|Ach, just a wee thing then...|
He's not eating right.
He thinks I like it.
He thinks he's higher in status than me.
He does it to get attention.
Sam plays too rough.
And on and on. Brozhy's behavior is actually a common topic of discussion in our house and out. So we tried things:
Don't let him sit above your head.
Find the right food.
More frequent & active play.
Don't act afraid.
Ignore him (ha! Better stock up on bandaids)
Try socializing him.
The socializing was hard. The first thing we tried was to let in a lost cat that wound up on our porch one cold night. Brozhy flipped. The other cat walked in and Brozhy hissed and spat and booked it into our bedroom. I decided the cat couldn't stay, even though it was cold, so I turned him back out, washed my hands, and went to go check on Brozhy. He was sitting on the dresser growling. I calmly approached him, but when I got close, he hissed and lashed out at me.
Obviously that wasn't a good way to go about introducing Brozhy to new cats, but I wanted to gauge where he was (which I've learned is negative bajillion) in his desire to meet new cats. So we thought maybe if it was done slowly, or something, it would work.
The next try was when we went to Connecticut for the summer. We left him with my sister, who has two cats. He seemed okay at first. By the time we were at the terminal, things had gone way, way south. I wasn't there, obviously, but apparently he was hiding in the littler box, he hissed and attacked anyone who came near, and wouldn't eat. They took him back to our apartment after one night and decided to check on him periodically for the two months we'd be gone.
As you might imagine, he went a little crazy having to be alone all the time. We came home to chewed-off paint on a spot on the wall, a ripped up cloth lantern, and a general mess. My sister told stories of how he was "Demon Cat," leaping from afar to attack her husband's face, biting viciously whenever anyone went near the door, and who knows what else.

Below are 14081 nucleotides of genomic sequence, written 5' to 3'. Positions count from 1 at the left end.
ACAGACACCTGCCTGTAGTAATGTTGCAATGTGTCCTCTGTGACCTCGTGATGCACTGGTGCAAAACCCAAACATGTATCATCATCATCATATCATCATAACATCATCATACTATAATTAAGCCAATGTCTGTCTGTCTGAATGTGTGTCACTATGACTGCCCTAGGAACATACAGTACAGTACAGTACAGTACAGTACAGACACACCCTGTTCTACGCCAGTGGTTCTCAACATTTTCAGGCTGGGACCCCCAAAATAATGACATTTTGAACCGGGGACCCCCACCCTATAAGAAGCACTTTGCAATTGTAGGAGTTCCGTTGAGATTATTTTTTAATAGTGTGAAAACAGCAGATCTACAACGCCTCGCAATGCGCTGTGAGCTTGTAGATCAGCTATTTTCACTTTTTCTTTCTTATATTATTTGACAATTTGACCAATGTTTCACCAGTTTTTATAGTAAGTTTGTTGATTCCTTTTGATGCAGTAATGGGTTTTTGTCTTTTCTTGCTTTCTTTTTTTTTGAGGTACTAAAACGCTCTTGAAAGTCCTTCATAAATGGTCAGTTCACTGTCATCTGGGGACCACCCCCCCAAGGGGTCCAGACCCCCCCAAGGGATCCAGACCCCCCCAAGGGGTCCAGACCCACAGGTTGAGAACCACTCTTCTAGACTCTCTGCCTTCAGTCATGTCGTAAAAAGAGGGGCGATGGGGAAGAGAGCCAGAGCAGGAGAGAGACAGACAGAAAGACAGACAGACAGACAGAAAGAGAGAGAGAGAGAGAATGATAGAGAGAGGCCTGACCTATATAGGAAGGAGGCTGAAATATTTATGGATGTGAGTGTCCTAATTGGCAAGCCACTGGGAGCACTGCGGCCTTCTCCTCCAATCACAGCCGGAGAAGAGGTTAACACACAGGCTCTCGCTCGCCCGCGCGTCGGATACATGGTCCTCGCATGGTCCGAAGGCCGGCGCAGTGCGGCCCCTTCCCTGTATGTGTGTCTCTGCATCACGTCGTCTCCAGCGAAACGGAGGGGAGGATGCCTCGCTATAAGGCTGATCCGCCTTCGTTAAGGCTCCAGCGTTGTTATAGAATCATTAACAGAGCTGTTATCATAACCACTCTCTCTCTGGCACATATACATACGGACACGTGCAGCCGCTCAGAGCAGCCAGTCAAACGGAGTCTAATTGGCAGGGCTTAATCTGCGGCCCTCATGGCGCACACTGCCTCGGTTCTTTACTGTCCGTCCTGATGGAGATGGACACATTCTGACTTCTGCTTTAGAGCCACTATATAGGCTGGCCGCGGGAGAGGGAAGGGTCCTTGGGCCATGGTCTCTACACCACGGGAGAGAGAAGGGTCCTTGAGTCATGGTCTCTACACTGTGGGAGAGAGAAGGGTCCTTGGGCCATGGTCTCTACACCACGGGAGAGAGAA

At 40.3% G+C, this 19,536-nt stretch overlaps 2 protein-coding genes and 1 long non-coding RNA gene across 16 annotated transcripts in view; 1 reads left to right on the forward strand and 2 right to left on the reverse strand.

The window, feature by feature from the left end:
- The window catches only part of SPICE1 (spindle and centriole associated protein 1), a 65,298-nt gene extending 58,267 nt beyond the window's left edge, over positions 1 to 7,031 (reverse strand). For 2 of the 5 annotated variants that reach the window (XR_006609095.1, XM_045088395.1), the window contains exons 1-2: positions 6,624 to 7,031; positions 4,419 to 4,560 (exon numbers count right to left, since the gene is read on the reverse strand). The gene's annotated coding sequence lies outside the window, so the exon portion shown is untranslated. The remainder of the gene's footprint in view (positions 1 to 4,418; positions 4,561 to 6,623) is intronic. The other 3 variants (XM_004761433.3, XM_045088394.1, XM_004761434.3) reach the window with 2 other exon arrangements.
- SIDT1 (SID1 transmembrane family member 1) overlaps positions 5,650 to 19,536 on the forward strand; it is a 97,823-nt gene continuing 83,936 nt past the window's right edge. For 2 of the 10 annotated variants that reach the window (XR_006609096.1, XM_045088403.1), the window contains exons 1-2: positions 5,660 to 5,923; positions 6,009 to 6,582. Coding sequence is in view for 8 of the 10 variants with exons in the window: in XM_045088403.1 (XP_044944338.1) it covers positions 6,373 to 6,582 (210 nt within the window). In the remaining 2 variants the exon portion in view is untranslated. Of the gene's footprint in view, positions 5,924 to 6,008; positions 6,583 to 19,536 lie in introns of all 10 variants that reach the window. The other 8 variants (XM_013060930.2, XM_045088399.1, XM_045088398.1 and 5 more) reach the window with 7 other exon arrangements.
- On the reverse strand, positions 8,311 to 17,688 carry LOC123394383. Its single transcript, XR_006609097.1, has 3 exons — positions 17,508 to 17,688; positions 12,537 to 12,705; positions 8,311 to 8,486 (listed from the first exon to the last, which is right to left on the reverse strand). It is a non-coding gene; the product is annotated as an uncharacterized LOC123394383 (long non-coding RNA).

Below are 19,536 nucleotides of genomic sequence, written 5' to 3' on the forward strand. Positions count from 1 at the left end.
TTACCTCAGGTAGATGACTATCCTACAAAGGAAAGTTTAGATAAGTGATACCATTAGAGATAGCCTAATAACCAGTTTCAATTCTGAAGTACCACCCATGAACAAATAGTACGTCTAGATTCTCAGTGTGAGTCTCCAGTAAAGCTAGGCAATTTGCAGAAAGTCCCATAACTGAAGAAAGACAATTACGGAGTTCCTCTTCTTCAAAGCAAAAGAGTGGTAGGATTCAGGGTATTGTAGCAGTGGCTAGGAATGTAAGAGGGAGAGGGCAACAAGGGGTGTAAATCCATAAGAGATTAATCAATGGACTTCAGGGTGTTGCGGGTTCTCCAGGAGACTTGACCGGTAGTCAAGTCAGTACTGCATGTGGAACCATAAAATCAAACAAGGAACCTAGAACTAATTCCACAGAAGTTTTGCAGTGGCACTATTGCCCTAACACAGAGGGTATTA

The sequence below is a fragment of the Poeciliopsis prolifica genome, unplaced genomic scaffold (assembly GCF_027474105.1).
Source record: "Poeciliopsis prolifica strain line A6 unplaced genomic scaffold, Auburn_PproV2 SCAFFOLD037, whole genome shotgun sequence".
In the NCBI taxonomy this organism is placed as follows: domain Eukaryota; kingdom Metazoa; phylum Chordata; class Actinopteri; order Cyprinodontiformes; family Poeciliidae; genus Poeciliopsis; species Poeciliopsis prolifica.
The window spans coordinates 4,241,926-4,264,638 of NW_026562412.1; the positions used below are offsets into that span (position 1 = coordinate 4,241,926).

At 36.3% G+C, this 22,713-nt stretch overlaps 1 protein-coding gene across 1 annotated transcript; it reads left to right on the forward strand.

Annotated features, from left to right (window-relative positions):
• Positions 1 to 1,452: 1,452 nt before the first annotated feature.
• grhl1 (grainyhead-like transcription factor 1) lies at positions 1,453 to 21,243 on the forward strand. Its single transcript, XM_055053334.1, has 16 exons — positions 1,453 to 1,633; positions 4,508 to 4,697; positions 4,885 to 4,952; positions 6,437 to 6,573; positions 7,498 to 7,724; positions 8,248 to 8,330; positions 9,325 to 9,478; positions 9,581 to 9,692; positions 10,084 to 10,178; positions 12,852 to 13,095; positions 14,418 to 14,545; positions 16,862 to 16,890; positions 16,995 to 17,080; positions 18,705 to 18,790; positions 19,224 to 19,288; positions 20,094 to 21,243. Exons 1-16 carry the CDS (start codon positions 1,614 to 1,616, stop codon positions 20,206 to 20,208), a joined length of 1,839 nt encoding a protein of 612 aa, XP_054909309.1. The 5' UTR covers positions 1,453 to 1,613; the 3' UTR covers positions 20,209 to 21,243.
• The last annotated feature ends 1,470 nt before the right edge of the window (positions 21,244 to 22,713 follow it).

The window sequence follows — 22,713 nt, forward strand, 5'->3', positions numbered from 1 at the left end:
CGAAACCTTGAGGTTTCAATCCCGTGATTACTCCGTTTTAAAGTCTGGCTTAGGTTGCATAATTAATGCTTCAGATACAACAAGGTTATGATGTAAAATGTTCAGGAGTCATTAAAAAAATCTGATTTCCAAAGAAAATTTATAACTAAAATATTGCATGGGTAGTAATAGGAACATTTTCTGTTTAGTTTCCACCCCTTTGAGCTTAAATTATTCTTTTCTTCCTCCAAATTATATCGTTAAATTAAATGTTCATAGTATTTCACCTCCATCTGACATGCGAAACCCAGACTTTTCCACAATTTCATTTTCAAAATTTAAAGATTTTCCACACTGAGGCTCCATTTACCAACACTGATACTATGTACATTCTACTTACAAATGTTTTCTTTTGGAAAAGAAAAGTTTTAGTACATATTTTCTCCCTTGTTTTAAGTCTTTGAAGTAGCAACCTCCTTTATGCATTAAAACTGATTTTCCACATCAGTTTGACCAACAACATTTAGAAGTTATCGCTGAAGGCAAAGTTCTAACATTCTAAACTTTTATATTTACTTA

We knew he was feral once. We knew he had issues. But when we got home, he calmed down a bit. A day or two later, it started again, worse. His "welcome home" gift was four nasty gashes on my right shin (from his teeth, mind you) that are still healing. Every time I got on the phone or sat quietly too long he would attack. My mom told me over the phone when she heard it happening that I needed to get rid of him.
Something had to change. I was scared of him. I was scared for any future babies we might have. So we decided that maybe, just maybe, we could try introducing a young, small kitten, who would not be threatening, who Brozhy could adjust to at his own pace, in his own territory. And then they could play together and Brozhy could redirect his attacks to something that wouldn't mind.
So we got little Addie.
Once I went into the bathroom to hang up towels and he heard me too late, leapt up from behind the toilet where he was hiding, hit the toilet paper roll and sent it flying everywhere, slipped around and landed in the shower behind the curtain-- all in a two-second period. I looked at the floor and saw it was covered in urine.
Another time when Addie was out, he ran into the bedroom and hid under the bed. When I went to check on him later, he hissed and latched onto my arm and wouldn't let go.